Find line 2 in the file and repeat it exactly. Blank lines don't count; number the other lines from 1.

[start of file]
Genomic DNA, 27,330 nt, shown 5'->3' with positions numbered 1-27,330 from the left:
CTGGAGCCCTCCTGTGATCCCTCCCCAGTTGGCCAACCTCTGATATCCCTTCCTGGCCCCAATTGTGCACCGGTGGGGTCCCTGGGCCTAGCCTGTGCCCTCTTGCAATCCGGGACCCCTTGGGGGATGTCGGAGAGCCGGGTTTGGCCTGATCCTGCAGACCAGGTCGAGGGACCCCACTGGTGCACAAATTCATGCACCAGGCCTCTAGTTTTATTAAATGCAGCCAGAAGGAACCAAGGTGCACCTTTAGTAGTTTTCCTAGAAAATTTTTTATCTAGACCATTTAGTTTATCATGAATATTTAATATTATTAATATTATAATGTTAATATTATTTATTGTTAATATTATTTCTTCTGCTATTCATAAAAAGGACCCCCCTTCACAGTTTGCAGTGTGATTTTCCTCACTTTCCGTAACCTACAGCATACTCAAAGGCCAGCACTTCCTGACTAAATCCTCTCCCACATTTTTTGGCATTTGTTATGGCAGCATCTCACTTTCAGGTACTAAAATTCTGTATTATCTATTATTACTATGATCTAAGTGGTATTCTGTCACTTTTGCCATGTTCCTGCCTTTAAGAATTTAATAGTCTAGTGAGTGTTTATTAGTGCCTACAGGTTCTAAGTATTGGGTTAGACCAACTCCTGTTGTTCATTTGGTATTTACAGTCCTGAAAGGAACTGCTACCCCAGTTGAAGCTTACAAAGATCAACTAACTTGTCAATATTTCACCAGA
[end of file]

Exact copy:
CTGGAGCCCTCCTGTGATCCCTCCCCAGTTGGCCAACCTCTGATATCCCTTCCTGGCCCCAATTGTGCACCGGTGGGGTCCCTGGGCCTAGCCTGTGCCCTCTTGCAATCCGGGACCCCTTGGGGGATGTCGGAGAGCCGGGTTTGGCCTGATCCTGCAGACCAGGTCGAGGGACCCCACTGGTGCACAAATTCATGCACCAGGCCTCTAGTTTTATTAAATGCAGCCAGAAGGAACCAAGGTGCACCTTTAGTAGTTTTCCTAGAAAATTTTTTATCTAGACCATTTAGTTTATCATGAATATTTAATATTATTAATATTATAATGTTAATATTATTTATTGTTAATATTATTTCTTCTGCTATTCATAAAAAGGACCCCCCTTCACAGTTTGCAGTGTGATTTTCCTCACTTTCCGTAACCTACAGCATACTCAAAGGCCAGCACTTCCTGACTAAATCCTCTCCCACATTTTTTGGCATTTGTTATGGCAGCATCTCACTTTCAGGTACTAAAATTCTGTATTATCTATTATTACTATGATCTAAGTGGTATTCTGTCACTTTTGCCATGTTCCTGCCTTTAAGAATTTAATAGTCTAGTGAGTGTTTATTAGTGCCTACAGGTTCTAAGTATTGGGTTAGACCAACTCCTGTTGTTCATTTGGTATTTACAGTCCTGAAAGGAACTGCTACCCCAGTTGAAGCTTACAAAGATCAACTAACTTGTCAATATTTCACCAGA